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Contesting Online Survey

Survey Question Current Survey Question

Recently the RDXC committee reclassified P3F to high power from low power without publicly providing strong evidence that any infraction had occurred. They concluded was that the contestant was running HP on 80/40m but not full-time, just 10 minutes here and there without any convincing evidence. It appears they used the RBN as their source of information. Should the RXDC contest have to publicly provide convincing evidence before reclassifying a station from LP to HP?

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Randy, K5ZD, wrote a sidebar titled " Convergence and Change" in the 2015 CQWW CW printed results in CQ magazine. He wrote that the "convergence of personal computers, Internet access, DX clusters, and CW Skimmer have changed the nature of CW contesting". He goes to say that it is "more difficult to police the line between the single operator working alone and those who are using the assistance of DX spotting." In light of this convergence and change is it time to recombine SO and SOA into a single category?

What's your primary Software for HF Contests ? ( no VHF/UHF ! )

Are you ready the this year's winter contest season

What ways have you found to be effective to attract newcomers to our hobby?

What is your linear?

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How many hours do you spend preparing for a contest?
  Posted: Nov 08, 2000   (322 votes, 15 comments) by K7UQT

Survey Results
Less than 1 13% (41)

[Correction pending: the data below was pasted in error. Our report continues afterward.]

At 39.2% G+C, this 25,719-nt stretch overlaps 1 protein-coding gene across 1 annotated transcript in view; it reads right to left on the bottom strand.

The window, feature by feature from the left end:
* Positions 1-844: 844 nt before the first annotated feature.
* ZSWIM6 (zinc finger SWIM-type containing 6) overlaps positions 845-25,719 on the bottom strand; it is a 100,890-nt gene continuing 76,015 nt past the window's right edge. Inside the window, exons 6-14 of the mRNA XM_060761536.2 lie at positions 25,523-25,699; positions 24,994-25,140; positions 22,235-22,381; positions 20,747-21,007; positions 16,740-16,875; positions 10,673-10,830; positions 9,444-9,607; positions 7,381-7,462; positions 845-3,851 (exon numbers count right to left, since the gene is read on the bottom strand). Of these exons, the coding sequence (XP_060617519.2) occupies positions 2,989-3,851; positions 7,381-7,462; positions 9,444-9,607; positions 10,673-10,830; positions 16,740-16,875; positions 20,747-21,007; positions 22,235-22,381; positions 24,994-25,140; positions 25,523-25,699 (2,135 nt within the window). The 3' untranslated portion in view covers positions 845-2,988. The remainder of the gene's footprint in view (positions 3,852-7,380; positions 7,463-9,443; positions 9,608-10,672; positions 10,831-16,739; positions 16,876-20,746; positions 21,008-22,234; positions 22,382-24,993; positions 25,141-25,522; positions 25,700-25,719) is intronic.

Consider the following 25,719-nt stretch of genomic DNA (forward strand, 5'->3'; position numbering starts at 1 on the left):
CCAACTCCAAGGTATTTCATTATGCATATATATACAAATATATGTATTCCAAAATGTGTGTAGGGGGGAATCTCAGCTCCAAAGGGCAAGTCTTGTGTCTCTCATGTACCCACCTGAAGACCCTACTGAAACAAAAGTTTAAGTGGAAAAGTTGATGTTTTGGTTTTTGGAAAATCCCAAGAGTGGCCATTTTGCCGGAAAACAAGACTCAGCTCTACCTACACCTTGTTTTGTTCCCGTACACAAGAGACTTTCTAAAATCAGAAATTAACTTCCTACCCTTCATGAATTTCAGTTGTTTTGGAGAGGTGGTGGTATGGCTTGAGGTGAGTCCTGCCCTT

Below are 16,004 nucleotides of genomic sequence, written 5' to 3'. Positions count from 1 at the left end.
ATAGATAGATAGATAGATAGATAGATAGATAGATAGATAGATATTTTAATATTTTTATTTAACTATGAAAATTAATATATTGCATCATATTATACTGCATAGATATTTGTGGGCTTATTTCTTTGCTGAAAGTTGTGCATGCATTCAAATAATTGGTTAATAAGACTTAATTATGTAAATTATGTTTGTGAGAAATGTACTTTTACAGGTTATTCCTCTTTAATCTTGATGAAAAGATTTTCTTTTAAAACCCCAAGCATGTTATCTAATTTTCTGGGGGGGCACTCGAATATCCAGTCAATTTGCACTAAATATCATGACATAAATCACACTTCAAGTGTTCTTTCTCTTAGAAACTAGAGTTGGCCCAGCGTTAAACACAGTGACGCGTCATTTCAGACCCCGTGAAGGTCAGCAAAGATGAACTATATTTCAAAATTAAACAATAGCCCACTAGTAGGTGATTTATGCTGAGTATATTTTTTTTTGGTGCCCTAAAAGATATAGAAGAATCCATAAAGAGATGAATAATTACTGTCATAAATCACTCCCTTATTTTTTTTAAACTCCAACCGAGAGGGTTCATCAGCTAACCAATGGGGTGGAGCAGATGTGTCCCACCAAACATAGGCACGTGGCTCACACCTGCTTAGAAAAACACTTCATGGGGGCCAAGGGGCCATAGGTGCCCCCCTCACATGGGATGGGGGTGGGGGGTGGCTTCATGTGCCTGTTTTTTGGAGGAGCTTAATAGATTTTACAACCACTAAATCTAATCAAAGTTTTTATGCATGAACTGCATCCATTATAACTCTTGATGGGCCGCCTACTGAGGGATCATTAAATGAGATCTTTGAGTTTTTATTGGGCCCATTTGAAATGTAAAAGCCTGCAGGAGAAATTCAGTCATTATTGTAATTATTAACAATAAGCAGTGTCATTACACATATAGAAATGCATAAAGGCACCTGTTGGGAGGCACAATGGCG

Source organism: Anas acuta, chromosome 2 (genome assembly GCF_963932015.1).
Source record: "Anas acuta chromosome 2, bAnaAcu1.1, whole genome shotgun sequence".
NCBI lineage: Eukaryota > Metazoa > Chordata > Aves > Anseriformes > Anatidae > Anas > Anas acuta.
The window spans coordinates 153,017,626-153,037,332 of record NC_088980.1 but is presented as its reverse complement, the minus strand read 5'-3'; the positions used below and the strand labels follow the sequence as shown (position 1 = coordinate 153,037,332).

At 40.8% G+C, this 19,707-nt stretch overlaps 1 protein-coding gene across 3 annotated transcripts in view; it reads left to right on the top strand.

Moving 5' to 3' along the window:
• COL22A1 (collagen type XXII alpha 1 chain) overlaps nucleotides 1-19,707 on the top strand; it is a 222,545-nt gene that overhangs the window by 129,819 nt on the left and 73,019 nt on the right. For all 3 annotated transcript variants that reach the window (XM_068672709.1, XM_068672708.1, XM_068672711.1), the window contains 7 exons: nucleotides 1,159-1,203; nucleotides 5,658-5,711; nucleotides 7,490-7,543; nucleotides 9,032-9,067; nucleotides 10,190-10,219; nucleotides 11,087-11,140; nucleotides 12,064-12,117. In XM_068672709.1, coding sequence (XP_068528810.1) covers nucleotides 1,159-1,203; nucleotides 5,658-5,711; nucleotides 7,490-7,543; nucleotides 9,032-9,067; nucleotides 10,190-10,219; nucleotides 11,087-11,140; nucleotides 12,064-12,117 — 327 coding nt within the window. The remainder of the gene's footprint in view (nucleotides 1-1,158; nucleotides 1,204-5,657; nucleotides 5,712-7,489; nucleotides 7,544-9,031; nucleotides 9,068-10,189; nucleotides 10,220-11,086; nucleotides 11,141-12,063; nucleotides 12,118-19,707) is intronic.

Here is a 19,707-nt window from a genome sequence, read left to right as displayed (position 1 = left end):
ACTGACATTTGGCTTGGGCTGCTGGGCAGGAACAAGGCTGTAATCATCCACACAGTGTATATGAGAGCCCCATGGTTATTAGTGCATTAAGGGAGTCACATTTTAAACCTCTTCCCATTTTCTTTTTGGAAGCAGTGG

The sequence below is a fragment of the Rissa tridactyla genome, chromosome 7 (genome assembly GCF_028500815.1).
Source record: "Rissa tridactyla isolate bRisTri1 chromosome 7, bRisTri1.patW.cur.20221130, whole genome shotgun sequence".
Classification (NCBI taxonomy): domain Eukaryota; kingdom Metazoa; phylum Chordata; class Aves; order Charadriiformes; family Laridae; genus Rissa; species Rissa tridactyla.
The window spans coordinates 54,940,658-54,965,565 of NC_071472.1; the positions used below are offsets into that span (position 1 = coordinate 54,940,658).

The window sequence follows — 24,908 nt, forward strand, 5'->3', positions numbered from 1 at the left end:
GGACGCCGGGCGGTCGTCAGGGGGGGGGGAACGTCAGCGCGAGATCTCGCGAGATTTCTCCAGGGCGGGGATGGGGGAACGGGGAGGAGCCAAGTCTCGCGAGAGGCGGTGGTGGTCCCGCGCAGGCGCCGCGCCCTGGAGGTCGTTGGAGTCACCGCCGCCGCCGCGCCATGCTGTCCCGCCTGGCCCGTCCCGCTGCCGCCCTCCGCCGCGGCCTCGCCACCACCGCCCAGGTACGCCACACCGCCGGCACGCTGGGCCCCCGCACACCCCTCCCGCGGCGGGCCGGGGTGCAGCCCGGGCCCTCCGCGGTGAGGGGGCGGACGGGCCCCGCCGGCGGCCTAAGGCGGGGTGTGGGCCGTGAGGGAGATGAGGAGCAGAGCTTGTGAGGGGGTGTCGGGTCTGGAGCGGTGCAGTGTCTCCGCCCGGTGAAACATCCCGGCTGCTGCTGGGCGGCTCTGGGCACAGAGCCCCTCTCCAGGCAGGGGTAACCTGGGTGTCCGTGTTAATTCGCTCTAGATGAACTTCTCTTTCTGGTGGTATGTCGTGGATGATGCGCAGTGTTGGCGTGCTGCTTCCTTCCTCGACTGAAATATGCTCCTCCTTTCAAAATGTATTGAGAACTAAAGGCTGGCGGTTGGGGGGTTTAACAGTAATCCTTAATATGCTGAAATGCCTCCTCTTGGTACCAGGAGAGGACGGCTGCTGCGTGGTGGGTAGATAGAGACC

1 - 2 19% (61)
3 - 5 17% (56)
5 - 10 12% (38)
More than 10 39% (126)

Survey Comments
Eager anticipation
I have to say that for the major contests, i am preparing for a few months in advance, i cant help it, i love these silly things....too bad our wives dont.

Posted by N7YA on June 10, 2001

Less than 1 hour
Chosen answer was less than 1 hour. I'm not a serious
contester, but I do get in the CW contests, and I do send in
check logs. Once in a while, the contest will capture me if
I really get on a roll. My first serious contest was the ARRL
International DX Cw last Feb. Did DXCC in the contest strictly
by accident and had high score Kansas in the low power category.
I'll be in the CQWW, but no automatic stuff. Logging software - Yes,
but no fancy Auto Keyers/special CW programs with macros. That
takes all the challenge out of it. If you can't send it yourself, you ain't
a CW operator!

Posted by W0EB on November 14, 2000

Every hour counts...
Since the majority (>95%) of my operating time is spent in contests, IMO, nearly every hour of shack/antenna work counts as preparing for a contest - this could be ~100 hours or more, depending on the year's projects. If that's not quite what was meant, I'd say I spend ~4 hours getting ready for individual contests. This includes downloading and installing the latest revision logging software (yeah, if I'm willing to take the risk!), updating the multiplier files, and testing and preloading the software (a little, anyway). Then hardware-wise, checking all cables, checking antennas (my crummy 80meter inv-vee gets its ends "adjusted" between modes), amps, etc. Since phone (yeah, I operate a few) and CW contests tend to flip-flop, I always seem to need to move the keyer and paddle around. During the week prior, I make sure the fridge is stocked with some "meals-ready-to-eat", drinks, etc. I also try to make sure household chores (if any) are taken care of. Then, in the final minutes, I always seem to need to clear the shack desk from all the recent projects.

Posted by N2MG on November 13, 2000

Contest prep